Over the last four years, one of the most reliable Republican talking points has been excoriating the Senate Democrats for their failure to pass a budget resolution. The Democrats’ failure is serious, but not for the reasons that political rhetoric usually revolves around. Instead, the lack of a budget demonstrates the fissures within the Democratic Party and, more importantly, illustrates America’s long-term deficit problem.
Two weeks ago, the Republican Party’s weekly address focused around this theme, with Senator John Thune (R-S.D.) telling viewers, “I think most American families would agree that having a budget is essential to keeping their spending under control. Yet it's been almost four years since the Democrat-led Senate passed a formal budget.”
As is usually the case with political rhetoric, the truth is more complicated than Thune’s chiding would have viewers believe. The budget process is actually separate from the appropriations process which sets federal spending. Budgets are long-term frameworks that explain long-term policy priorities and Congress’s ideal funding level for them, and this blueprint guides Congress as it passes appropriations bills which actually allocate federal spending to particular purposes. While budget resolutions can have some teeth in the form of discretionary spending caps and reconciliation instructions, this only happens if the House agrees to the Senate’s budget or if 60 senators vote in favor of a resolution “deeming” the Senate budget to have been passed by the House. Neither of these conditions will occur in the current political climate, as the Republican-controlled House would refuse to pass the Senate’s budget just as the Senate has rejected the House budget, and Senate Democrats do not have the necessary 60 votes to “deem” the budget passed. Additionally, the spending caps that would normally be put in place by a budget resolution have instead been established by the Budget Control Act that emerged out of the debt ceiling standoff in 2011.
Failing to pass a budget is a serious failing however, as it shows the inability of Democrats to have a realistic long-term fiscal strategy. Budget resolutions are useful not as legislative mechanisms, but as a symbolic document that explains a political party’s long-term spending goals and gives voters insight into how that party will govern.
Any budget in the current economic climate needs to confront the most pressing long-term reality of American spending – that entitlements are projected to drive the deficit into unprecedented territory. Avoiding the high interest rates, negative effects on growth, and crowding out of all non-entitlement spending that this deficit explosion will cause requires either stiff spending cuts or large tax increases. The Democrats budget would likely center deficit reduction around tax increases, but the long-term nature of a budget would demonstrate that tax increases on all Americans, not just “the rich,” would be needed to raise the revenues needed to offset ever increasing spending.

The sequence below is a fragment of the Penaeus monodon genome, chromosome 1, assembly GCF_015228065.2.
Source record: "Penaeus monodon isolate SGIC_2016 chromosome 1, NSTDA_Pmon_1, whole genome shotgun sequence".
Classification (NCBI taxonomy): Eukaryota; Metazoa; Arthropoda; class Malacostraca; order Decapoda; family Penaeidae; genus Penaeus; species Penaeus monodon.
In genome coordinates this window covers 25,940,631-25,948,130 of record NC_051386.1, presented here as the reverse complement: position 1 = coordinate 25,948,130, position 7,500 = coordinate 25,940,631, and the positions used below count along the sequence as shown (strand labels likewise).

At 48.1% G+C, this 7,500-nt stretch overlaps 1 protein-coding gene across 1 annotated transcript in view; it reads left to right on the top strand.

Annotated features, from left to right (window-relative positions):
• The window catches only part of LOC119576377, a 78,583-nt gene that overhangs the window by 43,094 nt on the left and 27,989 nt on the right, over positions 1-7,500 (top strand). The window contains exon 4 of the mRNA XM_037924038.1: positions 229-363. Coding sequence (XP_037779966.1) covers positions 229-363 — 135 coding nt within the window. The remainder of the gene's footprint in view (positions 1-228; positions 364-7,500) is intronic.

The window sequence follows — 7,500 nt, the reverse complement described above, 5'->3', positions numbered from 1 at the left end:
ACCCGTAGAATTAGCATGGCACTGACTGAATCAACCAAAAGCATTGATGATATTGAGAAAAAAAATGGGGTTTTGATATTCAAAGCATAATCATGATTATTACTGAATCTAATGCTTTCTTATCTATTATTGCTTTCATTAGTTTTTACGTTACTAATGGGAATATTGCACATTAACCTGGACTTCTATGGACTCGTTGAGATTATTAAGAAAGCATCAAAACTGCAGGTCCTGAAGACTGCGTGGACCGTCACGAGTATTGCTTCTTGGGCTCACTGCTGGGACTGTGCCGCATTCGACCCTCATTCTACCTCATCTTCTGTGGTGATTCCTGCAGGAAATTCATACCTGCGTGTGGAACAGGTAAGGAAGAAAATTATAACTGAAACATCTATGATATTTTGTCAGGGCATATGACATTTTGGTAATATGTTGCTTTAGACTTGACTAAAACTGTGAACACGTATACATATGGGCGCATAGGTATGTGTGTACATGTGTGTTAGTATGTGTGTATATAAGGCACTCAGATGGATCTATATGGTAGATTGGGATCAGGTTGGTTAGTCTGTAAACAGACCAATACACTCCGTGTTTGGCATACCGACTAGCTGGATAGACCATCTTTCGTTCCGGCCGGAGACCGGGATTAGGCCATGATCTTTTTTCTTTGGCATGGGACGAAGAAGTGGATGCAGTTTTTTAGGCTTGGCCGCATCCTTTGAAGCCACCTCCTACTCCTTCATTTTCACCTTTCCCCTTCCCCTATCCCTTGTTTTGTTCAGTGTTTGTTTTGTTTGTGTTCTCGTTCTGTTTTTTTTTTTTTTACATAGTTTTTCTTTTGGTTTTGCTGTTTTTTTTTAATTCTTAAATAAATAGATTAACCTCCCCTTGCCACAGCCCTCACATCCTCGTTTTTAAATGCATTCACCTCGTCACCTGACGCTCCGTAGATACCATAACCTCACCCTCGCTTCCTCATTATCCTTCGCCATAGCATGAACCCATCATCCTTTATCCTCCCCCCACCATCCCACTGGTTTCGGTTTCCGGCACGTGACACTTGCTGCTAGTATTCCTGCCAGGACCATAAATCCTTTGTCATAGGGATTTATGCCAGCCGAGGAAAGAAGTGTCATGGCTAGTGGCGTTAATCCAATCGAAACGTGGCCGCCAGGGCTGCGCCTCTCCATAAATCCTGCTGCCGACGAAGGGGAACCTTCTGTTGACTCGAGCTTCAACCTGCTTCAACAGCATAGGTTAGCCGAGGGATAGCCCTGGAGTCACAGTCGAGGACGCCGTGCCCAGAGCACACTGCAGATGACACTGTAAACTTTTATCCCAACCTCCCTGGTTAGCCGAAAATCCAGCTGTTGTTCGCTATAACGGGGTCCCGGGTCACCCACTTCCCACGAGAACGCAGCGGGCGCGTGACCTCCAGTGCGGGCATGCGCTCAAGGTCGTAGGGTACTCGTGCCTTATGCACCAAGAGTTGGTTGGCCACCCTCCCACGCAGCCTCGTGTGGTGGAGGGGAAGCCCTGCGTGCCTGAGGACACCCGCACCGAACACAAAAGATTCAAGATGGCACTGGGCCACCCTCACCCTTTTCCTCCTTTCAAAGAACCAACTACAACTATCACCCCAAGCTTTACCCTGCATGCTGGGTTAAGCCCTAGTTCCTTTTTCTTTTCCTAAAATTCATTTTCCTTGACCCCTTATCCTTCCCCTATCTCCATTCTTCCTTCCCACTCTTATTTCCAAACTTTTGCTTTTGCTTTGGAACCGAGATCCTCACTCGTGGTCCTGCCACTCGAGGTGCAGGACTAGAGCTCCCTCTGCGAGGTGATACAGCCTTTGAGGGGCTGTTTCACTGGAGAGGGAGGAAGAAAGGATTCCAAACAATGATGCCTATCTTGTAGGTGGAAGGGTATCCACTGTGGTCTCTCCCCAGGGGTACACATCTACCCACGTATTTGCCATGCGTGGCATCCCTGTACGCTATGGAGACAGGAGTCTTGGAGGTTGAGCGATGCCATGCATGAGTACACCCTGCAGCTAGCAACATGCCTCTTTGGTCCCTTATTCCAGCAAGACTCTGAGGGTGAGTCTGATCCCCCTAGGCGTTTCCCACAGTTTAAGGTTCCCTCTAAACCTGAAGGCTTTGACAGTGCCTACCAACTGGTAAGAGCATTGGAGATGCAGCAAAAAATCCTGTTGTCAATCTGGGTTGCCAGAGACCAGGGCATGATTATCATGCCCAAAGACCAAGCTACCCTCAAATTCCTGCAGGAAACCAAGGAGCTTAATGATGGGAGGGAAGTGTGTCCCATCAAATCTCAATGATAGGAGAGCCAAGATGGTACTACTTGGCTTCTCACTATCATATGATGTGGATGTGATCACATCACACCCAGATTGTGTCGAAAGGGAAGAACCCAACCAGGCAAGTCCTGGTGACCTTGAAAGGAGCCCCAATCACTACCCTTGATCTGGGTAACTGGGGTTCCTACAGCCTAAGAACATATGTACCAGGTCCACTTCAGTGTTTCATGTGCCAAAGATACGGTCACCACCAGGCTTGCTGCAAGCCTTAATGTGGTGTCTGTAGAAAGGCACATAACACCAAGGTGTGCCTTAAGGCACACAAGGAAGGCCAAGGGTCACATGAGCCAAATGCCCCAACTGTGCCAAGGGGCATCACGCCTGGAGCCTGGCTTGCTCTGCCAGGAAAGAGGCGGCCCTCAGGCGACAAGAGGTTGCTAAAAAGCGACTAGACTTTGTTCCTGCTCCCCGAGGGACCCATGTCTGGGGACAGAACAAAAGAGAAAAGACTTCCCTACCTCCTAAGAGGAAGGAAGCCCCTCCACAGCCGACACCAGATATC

Politically, keeping Americans unaware of this reality is a wise move for Democrats, as it allows them to oppose spending cuts without having to support unpopular tax hikes. But as a matter of public policy, they are doing the country a disservice and are only making the eventual fiscal adjustments more painful through their sophistry. To their credit, the Republican Party has put their long-term approach to federal spending into print, in the so-called Path to Prosperity authored by Rep. Paul Ryan (R-Wisc.) and repeatedly passed by the House of Representatives. This budget is far from perfect, as it relies on phantom funds conjured up by unspecified tax loophole closings in order to claim revenue neutrality despite cutting tax rates, and also kowtows to senior citizens, a key Republican constituency, by ensuring that the entire burden of entitlement cuts falls on younger Americans. Despite these failings, the Ryan budget was honest and courageous, at least by Washington’s standards, and gave America a clear idea about how Republicans plan to tackle the deficit problem.
Many Republicans now doubtlessly wish they had mimicked the Democrat’s cowardice, as attacking the Ryan budget and its entitlement cuts was a centerpiece of President Obama’s re-election campaign. Republicans would attack a Democratic budget in much the same way, exaggerating it to a caricature of liberalism and then lambasting it as a giveaway to unions, trial lawyers, shiftless poor people, and other Republican bugbears. Even beyond Republican attacks, Democrats would incur political fallout from the internal process of agreeing on a budget. Divisions between moderates and liberals on issues ranging from desired tax rates, to the acceptably of changes in Social Security’s cost-of-living adjustments, whether or not to allow caps on the mortgage tax deduction, and countless other policy questions, would be exposed in a messy internecine conflict. Currently, Senate Democrats are basically united around President Obama, and thus enjoy an advantage over the divided Republican Party. They are not likely to risk forfeiting the advantage of unity simply for the symbolism of a budget.
The breakdown of the budgeting process is ultimately just another manifestation of congressional dysfunction, with government revolving around endless partisan warfare, often revolving around meaningless wedge issues unrelated to America’s actual challenges, rather than engaging in serious debates over public policy. Like the Republicans’ abuse of the filibuster, the Democrats’ abandonment of the once routine budgeting frameworks shows how far the institution once known as “the world’s greatest deliberative body” has fallen.